We head a few miles out of town to a hot spring resort, and what with the incessant crackle of the CB radio and the people overtaking on both sides, the bicycles that appear in your path out of nowhere, the way that cars will brake suddenly, on a whim, with no seeming idea of the concept of being rear-ended, and the terrifying appearance of a worker in an orange jacket stepping into the fast lane to sweep the carriageway by hand, it’s probably enough for me. Zhao, though, regularly organizes trips to places like Lhasa (he’s been 15 times and it takes 18 days), Stockholm (35 days) and Cairo (50 days).

Doesn’t anybody have a job? I ask.

“Most people own their own companies so they manage their time. They are middle-class or upper-class and they enjoy driving. It’s also a social circle. On the package tours, there are different classes; they find they don’t like the fact that it’s so mixed. Here, they are with other people who are the same.” And that is the crux of it. At the secondhand car market in Beijing, I meet Nin Yujun, 32, out car shopping with his wife Zhang Zhimin, 33, and their child Nin Kun. They need a car for their business, he says. Because it’s convenient. And because all their neighbors have one. And? He hesitates. “There is psychological pressure to own a car,” he admits.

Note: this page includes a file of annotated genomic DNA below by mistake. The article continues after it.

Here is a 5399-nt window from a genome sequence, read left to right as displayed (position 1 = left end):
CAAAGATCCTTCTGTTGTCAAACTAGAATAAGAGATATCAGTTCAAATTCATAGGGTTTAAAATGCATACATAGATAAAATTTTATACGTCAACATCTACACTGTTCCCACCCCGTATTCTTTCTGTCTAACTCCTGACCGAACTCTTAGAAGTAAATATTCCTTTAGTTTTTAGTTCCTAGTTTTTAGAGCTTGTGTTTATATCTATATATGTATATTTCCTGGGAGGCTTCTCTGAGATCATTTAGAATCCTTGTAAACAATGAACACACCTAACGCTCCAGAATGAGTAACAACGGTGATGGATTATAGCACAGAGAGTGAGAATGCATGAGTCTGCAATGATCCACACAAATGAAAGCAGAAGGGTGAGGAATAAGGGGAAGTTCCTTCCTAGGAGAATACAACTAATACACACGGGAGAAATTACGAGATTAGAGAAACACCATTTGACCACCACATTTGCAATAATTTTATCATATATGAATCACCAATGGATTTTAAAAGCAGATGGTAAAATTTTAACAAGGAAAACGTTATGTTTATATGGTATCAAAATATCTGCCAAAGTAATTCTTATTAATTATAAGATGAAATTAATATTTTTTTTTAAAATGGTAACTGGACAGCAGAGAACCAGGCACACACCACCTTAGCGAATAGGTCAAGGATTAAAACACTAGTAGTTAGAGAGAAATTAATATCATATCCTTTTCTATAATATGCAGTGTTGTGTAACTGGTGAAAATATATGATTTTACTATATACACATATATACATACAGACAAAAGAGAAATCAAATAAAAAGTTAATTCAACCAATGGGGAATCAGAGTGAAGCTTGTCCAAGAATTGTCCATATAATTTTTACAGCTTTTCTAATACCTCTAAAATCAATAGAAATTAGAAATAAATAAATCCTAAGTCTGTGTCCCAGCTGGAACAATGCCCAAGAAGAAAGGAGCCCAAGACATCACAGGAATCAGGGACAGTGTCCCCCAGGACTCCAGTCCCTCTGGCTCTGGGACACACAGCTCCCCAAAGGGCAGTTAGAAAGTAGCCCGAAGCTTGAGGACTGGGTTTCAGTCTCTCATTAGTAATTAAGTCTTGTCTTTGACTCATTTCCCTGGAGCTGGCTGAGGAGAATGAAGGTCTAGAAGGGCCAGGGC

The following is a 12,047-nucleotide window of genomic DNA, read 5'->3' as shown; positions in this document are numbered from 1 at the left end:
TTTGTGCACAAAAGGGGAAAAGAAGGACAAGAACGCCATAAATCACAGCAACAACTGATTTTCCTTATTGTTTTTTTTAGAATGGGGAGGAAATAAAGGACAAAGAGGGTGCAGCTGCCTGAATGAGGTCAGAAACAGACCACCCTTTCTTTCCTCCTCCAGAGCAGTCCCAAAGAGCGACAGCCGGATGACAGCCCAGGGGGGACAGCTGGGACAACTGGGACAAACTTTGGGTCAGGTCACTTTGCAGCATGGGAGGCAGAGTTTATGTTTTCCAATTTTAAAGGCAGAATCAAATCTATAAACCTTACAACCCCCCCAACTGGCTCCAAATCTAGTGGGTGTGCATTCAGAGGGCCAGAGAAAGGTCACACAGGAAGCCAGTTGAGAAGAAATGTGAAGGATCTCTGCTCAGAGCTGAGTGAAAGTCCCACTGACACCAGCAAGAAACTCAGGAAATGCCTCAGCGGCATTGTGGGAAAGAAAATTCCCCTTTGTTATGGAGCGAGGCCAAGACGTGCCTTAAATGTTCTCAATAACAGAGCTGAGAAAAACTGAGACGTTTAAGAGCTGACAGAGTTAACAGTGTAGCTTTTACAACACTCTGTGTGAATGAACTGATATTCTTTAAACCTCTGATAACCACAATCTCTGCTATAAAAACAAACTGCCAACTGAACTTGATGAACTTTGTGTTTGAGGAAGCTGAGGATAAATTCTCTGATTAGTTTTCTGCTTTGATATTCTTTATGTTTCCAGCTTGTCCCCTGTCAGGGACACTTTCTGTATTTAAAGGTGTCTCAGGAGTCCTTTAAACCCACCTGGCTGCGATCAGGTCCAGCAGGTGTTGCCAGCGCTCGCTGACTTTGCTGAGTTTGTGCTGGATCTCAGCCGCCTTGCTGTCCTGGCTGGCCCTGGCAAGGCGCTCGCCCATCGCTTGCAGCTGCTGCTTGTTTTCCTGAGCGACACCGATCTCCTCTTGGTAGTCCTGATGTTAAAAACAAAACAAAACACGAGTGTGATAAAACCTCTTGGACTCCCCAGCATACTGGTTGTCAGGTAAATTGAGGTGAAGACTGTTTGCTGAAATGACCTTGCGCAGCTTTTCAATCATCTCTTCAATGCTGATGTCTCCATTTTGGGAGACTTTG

To own a car in China is already to be rich beyond the dream of most people. But as any good Western consumer knows, this is not enough. What kind of car you own speaks volumes in any country, let alone in one whose business dealings revolve around the concept of “face” — keeping it, losing it.

And it’s here that the likes of General Motors and Porsche hope to make a killing. In 2006, GM had its worst ever year in the U.S.; in China, on the other hand, sales were up 80 percent. China is the largest market for BMW in the world, even though the cars are nearly twice as expensive as in Europe thanks to 83.2 percent tax. Bill Cheng, the managing director of Bentley China, tells me that growth last year was 94 percent and almost looks disappointed. “The year before it was 100 percent,” he says.

Growth is phenomenal, but it may become more phenomenal still. A million more cars are likely to be added to the roads this year, but to catch up with ownership levels in the U.S. would involve the addition of 750 million cars. Environmental Armageddon, although maybe it’s here that the cleaner, greener car will finally be cracked. Already, though, the car is changing everything else — from the supermarkets where people now shop to the dormitory towns where they now live.

When Cathy returned to her village in Shandong province last year, it was the first time that the villagers had ever seen a woman drive a car. “Nothing has changed there, nothing. Me? I am totally different. I was so fat when I came to the city! And dark from working in the fields.” She’s remarkable in so many ways, Cathy. The future of China made flesh. And lovely and friendly and hospitable with it. The next time I come to Beijing, she says, we should take a road trip back to her village. At the end of the evening I watch her gingerly maneuver her way out into the stream of Beijing traffic. And she’s doing c) I think: learning to help each other and adopt one’s strong points while overcoming one’s weak points and keep safely driving.